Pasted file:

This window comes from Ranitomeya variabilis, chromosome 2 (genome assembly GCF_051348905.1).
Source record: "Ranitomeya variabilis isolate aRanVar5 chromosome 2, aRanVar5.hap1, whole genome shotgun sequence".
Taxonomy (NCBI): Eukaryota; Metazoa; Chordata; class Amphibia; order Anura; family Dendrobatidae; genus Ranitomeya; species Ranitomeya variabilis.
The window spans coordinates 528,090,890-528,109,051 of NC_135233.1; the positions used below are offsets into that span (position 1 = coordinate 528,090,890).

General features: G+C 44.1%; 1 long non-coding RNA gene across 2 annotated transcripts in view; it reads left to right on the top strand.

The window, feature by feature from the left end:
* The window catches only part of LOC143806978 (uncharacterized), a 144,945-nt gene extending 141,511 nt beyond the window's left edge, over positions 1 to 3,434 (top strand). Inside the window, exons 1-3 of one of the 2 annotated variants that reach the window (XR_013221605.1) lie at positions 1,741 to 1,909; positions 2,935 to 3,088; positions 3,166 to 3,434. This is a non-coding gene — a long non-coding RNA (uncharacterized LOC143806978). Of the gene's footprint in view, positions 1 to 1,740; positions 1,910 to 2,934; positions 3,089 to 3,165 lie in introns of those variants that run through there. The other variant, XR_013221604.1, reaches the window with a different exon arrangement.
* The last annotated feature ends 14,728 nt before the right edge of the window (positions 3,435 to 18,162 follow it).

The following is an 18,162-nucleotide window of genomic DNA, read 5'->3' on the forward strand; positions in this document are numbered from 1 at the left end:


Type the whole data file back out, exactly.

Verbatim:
This window comes from Ranitomeya variabilis, chromosome 2 (genome assembly GCF_051348905.1).
Source record: "Ranitomeya variabilis isolate aRanVar5 chromosome 2, aRanVar5.hap1, whole genome shotgun sequence".
Taxonomy (NCBI): Eukaryota; Metazoa; Chordata; class Amphibia; order Anura; family Dendrobatidae; genus Ranitomeya; species Ranitomeya variabilis.
The window spans coordinates 528,090,890-528,109,051 of NC_135233.1; the positions used below are offsets into that span (position 1 = coordinate 528,090,890).

General features: G+C 44.1%; 1 long non-coding RNA gene across 2 annotated transcripts in view; it reads left to right on the top strand.

The window, feature by feature from the left end:
* The window catches only part of LOC143806978 (uncharacterized), a 144,945-nt gene extending 141,511 nt beyond the window's left edge, over positions 1 to 3,434 (top strand). Inside the window, exons 1-3 of one of the 2 annotated variants that reach the window (XR_013221605.1) lie at positions 1,741 to 1,909; positions 2,935 to 3,088; positions 3,166 to 3,434. This is a non-coding gene — a long non-coding RNA (uncharacterized LOC143806978). Of the gene's footprint in view, positions 1 to 1,740; positions 1,910 to 2,934; positions 3,089 to 3,165 lie in introns of those variants that run through there. The other variant, XR_013221604.1, reaches the window with a different exon arrangement.
* The last annotated feature ends 14,728 nt before the right edge of the window (positions 3,435 to 18,162 follow it).

The following is an 18,162-nucleotide window of genomic DNA, read 5'->3' on the forward strand; positions in this document are numbered from 1 at the left end: